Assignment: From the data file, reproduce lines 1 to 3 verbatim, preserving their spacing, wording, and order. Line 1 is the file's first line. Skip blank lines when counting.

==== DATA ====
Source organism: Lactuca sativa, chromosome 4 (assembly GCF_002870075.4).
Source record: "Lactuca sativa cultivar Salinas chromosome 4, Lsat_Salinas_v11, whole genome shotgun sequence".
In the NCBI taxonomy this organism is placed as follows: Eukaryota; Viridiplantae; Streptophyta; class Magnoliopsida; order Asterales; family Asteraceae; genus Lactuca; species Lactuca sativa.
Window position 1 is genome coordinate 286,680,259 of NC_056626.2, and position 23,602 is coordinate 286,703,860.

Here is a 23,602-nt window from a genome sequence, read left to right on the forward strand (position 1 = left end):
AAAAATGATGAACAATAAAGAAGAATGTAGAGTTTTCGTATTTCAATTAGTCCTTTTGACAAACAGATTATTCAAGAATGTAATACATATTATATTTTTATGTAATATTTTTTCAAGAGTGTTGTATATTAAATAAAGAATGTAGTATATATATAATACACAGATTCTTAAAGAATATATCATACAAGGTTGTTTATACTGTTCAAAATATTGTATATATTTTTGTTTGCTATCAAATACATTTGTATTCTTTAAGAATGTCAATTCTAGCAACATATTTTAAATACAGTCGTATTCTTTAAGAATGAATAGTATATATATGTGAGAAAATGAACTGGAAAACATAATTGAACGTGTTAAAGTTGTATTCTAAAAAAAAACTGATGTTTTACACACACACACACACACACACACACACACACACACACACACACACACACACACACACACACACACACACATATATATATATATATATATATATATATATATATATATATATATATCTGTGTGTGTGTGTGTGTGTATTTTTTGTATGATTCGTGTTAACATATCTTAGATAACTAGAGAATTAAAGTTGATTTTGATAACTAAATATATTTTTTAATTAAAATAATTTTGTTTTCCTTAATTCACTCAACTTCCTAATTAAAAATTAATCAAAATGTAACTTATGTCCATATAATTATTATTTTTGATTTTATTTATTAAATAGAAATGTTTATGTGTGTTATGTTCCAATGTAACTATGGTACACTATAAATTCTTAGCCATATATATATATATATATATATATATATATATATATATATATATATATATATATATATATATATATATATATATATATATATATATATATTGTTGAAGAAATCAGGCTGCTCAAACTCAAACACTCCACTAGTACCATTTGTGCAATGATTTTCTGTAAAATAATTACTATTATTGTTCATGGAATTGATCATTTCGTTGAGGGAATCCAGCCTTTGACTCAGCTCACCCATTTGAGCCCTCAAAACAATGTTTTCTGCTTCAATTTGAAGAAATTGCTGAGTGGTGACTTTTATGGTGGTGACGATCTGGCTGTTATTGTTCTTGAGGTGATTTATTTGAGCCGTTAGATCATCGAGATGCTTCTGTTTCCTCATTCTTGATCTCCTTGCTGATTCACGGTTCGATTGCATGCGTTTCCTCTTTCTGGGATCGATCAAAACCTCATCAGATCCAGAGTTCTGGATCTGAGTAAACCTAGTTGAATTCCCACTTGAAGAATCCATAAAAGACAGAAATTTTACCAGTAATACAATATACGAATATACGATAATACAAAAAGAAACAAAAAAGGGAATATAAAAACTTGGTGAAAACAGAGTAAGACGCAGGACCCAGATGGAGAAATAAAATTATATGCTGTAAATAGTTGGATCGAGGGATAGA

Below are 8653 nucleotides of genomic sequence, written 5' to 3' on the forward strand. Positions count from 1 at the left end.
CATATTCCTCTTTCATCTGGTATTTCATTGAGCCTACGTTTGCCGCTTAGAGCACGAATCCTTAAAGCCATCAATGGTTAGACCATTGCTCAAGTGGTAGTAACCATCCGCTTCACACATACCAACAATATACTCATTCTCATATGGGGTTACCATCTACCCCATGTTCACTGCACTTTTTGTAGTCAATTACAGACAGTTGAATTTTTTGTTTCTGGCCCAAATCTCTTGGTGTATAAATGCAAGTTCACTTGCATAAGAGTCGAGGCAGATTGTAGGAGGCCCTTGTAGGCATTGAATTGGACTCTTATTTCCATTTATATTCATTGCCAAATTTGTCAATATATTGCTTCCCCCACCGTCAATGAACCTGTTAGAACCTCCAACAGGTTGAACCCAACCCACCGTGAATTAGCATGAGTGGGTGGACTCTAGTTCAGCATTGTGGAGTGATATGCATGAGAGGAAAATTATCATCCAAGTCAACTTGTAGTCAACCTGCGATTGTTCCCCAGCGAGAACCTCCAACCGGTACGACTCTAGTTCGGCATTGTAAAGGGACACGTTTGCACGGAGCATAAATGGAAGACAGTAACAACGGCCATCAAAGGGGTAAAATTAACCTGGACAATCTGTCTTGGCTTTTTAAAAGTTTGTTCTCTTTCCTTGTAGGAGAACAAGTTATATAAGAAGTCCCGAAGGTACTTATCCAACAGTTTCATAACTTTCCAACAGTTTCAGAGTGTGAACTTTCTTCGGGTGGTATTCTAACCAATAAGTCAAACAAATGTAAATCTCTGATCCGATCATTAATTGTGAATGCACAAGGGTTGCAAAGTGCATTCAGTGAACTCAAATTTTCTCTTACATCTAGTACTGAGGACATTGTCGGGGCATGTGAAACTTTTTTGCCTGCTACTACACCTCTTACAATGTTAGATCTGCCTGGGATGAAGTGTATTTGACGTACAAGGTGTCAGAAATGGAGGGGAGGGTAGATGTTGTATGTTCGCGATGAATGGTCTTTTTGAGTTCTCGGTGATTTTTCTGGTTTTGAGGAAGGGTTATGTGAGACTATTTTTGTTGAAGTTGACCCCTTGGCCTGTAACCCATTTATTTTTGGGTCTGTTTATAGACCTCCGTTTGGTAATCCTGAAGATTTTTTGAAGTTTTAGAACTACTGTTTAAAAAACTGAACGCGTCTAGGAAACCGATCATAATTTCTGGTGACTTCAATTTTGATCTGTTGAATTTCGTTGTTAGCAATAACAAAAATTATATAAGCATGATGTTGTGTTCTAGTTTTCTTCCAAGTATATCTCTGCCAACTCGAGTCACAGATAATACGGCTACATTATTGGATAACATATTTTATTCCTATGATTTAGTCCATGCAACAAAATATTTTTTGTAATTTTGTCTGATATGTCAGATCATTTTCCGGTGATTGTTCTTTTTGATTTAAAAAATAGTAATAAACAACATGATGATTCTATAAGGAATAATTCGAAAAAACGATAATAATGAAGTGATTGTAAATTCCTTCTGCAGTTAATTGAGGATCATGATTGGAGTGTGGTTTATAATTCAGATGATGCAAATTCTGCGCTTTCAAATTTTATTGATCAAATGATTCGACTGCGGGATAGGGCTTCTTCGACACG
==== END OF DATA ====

Source organism: Lactuca sativa, chromosome 4 (assembly GCF_002870075.4).
Source record: "Lactuca sativa cultivar Salinas chromosome 4, Lsat_Salinas_v11, whole genome shotgun sequence".
In the NCBI taxonomy this organism is placed as follows: Eukaryota; Viridiplantae; Streptophyta; class Magnoliopsida; order Asterales; family Asteraceae; genus Lactuca; species Lactuca sativa.